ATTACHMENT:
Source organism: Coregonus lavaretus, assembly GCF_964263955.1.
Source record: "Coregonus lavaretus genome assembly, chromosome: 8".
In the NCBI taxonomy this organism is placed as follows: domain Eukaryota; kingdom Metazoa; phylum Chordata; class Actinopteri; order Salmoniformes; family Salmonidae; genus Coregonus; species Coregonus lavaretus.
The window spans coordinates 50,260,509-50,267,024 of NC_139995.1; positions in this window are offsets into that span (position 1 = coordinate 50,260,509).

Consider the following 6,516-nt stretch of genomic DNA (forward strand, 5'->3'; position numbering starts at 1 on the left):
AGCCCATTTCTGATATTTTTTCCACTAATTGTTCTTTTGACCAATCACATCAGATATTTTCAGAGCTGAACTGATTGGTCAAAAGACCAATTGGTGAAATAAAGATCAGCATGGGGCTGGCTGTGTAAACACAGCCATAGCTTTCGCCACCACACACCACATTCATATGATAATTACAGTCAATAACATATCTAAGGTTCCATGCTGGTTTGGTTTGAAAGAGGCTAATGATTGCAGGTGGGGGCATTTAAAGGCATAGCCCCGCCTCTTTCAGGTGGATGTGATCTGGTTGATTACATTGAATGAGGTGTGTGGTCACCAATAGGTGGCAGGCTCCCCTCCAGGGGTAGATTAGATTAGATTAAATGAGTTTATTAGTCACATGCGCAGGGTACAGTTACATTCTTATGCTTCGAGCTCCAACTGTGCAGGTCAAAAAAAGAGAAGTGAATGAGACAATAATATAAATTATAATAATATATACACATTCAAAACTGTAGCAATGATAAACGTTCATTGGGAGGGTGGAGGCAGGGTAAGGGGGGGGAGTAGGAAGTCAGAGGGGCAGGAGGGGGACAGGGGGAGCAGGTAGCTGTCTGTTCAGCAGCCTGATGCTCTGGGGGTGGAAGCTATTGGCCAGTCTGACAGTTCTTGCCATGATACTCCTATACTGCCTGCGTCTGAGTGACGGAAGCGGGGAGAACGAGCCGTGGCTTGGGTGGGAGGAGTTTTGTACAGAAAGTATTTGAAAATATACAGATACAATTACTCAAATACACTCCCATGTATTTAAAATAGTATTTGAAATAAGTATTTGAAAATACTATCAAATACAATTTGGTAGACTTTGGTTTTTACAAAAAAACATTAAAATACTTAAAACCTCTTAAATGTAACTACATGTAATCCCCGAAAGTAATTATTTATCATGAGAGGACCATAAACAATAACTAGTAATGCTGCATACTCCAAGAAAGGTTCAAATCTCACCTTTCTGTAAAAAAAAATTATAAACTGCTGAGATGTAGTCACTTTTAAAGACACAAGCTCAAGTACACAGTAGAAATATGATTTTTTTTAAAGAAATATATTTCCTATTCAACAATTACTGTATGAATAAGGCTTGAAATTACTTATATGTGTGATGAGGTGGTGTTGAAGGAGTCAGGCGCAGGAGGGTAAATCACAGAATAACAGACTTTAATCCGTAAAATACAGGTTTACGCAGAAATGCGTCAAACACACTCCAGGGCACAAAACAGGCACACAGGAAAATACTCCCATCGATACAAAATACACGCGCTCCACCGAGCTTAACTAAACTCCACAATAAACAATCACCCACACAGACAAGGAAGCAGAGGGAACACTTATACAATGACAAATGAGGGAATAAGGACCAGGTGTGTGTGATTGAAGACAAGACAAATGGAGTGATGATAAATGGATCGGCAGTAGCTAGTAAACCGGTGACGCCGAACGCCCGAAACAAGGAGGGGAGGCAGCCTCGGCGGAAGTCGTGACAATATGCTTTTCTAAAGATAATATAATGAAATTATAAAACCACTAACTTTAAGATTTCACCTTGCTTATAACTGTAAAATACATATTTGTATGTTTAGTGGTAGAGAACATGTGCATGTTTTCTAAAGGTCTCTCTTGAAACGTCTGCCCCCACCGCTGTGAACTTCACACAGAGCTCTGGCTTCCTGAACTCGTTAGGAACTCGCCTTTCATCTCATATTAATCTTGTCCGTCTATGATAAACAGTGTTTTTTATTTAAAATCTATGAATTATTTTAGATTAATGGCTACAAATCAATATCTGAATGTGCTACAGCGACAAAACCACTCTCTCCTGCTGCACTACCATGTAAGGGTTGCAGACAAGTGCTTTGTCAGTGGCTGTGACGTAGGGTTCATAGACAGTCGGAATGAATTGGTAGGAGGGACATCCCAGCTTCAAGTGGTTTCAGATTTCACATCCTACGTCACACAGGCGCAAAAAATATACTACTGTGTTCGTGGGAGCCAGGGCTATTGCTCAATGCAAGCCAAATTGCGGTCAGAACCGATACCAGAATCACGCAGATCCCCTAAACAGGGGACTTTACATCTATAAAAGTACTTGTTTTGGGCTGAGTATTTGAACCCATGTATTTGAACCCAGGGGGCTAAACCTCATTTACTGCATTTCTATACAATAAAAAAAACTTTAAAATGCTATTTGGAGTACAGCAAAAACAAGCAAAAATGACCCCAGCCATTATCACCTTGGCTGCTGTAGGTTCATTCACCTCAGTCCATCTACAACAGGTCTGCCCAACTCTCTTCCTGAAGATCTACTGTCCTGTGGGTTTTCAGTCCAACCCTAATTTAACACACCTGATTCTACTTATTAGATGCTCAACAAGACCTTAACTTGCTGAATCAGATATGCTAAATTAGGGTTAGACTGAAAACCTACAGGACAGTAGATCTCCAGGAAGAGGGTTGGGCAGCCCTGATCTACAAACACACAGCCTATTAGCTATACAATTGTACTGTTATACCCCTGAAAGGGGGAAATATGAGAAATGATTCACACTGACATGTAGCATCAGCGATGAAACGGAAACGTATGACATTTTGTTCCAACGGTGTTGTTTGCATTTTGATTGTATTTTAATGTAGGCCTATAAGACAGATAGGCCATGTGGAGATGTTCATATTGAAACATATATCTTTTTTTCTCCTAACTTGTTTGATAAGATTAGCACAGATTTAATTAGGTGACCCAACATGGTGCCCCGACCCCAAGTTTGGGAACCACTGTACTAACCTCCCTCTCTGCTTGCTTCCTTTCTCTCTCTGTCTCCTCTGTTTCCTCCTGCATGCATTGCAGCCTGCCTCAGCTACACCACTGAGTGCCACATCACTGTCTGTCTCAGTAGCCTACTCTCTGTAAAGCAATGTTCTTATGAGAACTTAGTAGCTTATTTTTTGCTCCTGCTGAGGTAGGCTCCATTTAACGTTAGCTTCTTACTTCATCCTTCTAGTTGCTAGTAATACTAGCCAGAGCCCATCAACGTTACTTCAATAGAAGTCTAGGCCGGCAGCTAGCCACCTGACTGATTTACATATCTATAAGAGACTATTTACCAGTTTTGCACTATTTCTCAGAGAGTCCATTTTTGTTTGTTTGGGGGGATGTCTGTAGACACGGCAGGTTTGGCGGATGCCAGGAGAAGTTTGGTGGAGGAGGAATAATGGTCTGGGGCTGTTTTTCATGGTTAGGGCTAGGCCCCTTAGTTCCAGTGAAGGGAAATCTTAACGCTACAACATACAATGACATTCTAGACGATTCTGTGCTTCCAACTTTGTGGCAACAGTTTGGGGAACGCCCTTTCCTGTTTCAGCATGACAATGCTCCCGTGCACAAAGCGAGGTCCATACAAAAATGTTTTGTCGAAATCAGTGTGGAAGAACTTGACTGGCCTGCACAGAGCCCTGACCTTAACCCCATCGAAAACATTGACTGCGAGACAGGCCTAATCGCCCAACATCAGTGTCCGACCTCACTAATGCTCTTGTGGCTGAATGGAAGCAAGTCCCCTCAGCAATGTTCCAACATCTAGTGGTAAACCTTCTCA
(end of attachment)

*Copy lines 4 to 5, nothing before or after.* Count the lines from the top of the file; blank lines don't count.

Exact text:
The window spans coordinates 50,260,509-50,267,024 of NC_139995.1; positions in this window are offsets into that span (position 1 = coordinate 50,260,509).

Consider the following 6,516-nt stretch of genomic DNA (forward strand, 5'->3'; position numbering starts at 1 on the left):